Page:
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Red-hot U.S. jobs market drives some to seek cooler options

Reuters  |  POCATELLO, Idaho 

By Ann Saphir

POCATELLO, (Reuters) - When joined Pocatello, Idaho-based Solar a few years ago, the plan was to move the to his home base of Salt Lake City so he could build it with easy access to Silicon Slopes' tech talent and

But when the new looked at the costs, he ditched that plan and decided instead to rely on drawn from local colleges and the nearby National Laboratory. By next year he plans to double the payroll to 50 employees as he moves the company's from back to eastern

Laungrath says he likes being the relatively bigger fish in a relatively smaller pool. "There's less competition for doing stuff like this in this neck of the woods."

But Luangrath's decision also reflects the reality of a U.S. market that is by some measures the hottest in decades.

The national unemployment rate held steady last month at 3.7 percent, a 50-year-low, figures released by the showed Friday. And though job gains fell short of expectations, at 155,000 in November they were still twice what some estimate is needed to keep up with population growth. [nUSN7NEEOA]

Wages are also up 3.1 percent nationally in the 12 months to November, Friday's report shows, though that masks much faster growth in bigger cities, especially those with tech-heavy labor pools.

Four of the top 10 counties with the biggest wage gains in the second quarter of 2018 were in the greater Bay Area, recent data from the shows.

And across the country many labor markets are so tight it is pinching companies' growth, according to anecdotal data released by the Federal Reserve last week. The Federal Reserve Bank of Minneapolis, for instance, reported that "labor availability was widely seen as the biggest obstacle to short-term growth."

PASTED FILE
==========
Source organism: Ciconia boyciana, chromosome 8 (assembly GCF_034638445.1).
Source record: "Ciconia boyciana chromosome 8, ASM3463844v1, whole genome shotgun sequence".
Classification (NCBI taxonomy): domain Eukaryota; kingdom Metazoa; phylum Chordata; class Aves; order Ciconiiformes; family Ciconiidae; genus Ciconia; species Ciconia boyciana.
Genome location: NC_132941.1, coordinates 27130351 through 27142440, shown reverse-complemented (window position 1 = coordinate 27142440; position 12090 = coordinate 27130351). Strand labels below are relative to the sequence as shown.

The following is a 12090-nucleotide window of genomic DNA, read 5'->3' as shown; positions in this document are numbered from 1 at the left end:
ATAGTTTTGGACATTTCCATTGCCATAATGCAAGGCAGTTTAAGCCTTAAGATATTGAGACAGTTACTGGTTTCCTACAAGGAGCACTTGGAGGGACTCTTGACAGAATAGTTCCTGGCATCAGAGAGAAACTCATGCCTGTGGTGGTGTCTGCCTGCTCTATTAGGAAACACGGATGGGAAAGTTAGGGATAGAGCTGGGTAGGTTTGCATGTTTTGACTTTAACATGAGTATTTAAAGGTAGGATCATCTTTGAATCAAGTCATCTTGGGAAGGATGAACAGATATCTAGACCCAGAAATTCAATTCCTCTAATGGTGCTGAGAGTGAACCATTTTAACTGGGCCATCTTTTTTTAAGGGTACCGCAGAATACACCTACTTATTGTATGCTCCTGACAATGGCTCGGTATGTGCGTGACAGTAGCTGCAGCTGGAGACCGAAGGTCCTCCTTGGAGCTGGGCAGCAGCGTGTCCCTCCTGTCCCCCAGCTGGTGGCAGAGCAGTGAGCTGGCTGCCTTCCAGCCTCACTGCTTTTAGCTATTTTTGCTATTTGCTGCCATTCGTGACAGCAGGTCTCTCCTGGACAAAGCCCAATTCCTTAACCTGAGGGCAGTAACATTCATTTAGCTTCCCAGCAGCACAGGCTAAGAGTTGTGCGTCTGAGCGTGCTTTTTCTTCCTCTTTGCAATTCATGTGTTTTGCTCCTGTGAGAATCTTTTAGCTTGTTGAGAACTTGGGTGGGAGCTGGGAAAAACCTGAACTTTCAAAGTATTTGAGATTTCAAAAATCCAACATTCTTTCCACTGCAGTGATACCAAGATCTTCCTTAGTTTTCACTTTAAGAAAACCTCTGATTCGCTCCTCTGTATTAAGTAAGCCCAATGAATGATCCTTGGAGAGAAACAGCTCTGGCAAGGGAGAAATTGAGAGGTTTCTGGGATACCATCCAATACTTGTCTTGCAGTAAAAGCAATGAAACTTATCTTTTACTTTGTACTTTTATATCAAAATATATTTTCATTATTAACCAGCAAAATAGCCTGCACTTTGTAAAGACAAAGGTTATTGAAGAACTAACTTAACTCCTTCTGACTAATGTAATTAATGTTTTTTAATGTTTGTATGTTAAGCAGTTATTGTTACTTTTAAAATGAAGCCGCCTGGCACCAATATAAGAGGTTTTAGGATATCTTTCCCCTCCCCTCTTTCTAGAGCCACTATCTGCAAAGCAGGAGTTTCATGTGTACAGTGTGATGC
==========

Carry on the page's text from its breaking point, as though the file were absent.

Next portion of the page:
Scarce labor pushes up wages, and "wage gains are likely to continue rising through 2019," said Andrew Chamberlain, chief economist at But, he said "it's a very diverse wage picture across the U.S."

And that has created openings for some companies willing to branch out.

A little over a year ago, executives at company realized they had a problem: the job market in was getting too hot, and the customer support staff they would need for their next bout of expansion were nowhere to be found.

So they headed for El Paso,

By October the firm had hired 65 employees in the border town, about a quarter of their total workforce.

Labor there is not only less expensive, explains Matthew Curl, but it is easier to hire and keep people. In San Francisco, it had recently taken him two months to hire just one customer support agent, who then left within a week for a slightly better paying job.

El Paso is "everything we'd hoped: a stable labor market with experienced people that know what they are doing," he said.

El Paso's average weekly wage grew 2.4 percent in the second quarter of 2018, to $733, figures show.

That compares to a 4.4 percent increase in Salt Lake, to an average weekly wage of $1,010, and a 9 percent rise in Silicon Valley's San Mateo, to an average weekly wage of $2,357.

With growth like that, more companies may try to solve their hot labor market woes with a move to a cooler spot like the

Indeed, the trend may already be happening: early this month Curacubby, a Berkeley, California-based startup that automates billing for schools, announced it will open an office in El Paso in January.

(Reporting by Ann Saphir; Editing by and Diane Craft)

(This story has not been edited by Business Standard staff and is auto-generated from a syndicated feed.)

First Published: Sat, December 08 2018. 23:00 IST